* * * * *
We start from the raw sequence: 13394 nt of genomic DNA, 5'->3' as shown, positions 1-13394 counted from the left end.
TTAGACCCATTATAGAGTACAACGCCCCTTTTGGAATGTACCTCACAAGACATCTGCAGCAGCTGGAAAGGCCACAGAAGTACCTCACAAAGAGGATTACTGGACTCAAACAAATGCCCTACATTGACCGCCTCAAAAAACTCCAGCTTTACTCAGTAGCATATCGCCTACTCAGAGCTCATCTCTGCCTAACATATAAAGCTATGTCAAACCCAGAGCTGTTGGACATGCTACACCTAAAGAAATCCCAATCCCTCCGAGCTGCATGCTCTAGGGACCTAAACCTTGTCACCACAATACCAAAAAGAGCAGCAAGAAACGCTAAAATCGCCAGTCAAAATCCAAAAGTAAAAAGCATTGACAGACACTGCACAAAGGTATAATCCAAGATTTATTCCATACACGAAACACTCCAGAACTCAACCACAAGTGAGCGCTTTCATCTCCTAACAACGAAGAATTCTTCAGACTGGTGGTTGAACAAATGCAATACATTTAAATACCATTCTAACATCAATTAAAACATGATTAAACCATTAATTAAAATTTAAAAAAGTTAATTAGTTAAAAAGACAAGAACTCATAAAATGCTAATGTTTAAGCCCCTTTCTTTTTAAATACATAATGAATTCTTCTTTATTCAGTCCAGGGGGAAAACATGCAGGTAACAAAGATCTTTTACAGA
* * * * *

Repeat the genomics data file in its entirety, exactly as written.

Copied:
We start from the raw sequence: 13394 nt of genomic DNA, 5'->3' as shown, positions 1-13394 counted from the left end.
TTAGACCCATTATAGAGTACAACGCCCCTTTTGGAATGTACCTCACAAGACATCTGCAGCAGCTGGAAAGGCCACAGAAGTACCTCACAAAGAGGATTACTGGACTCAAACAAATGCCCTACATTGACCGCCTCAAAAAACTCCAGCTTTACTCAGTAGCATATCGCCTACTCAGAGCTCATCTCTGCCTAACATATAAAGCTATGTCAAACCCAGAGCTGTTGGACATGCTACACCTAAAGAAATCCCAATCCCTCCGAGCTGCATGCTCTAGGGACCTAAACCTTGTCACCACAATACCAAAAAGAGCAGCAAGAAACGCTAAAATCGCCAGTCAAAATCCAAAAGTAAAAAGCATTGACAGACACTGCACAAAGGTATAATCCAAGATTTATTCCATACACGAAACACTCCAGAACTCAACCACAAGTGAGCGCTTTCATCTCCTAACAACGAAGAATTCTTCAGACTGGTGGTTGAACAAATGCAATACATTTAAATACCATTCTAACATCAATTAAAACATGATTAAACCATTAATTAAAATTTAAAAAAGTTAATTAGTTAAAAAGACAAGAACTCATAAAATGCTAATGTTTAAGCCCCTTTCTTTTTAAATACATAATGAATTCTTCTTTATTCAGTCCAGGGGGAAAACATGCAGGTAACAAAGATCTTTTACAGA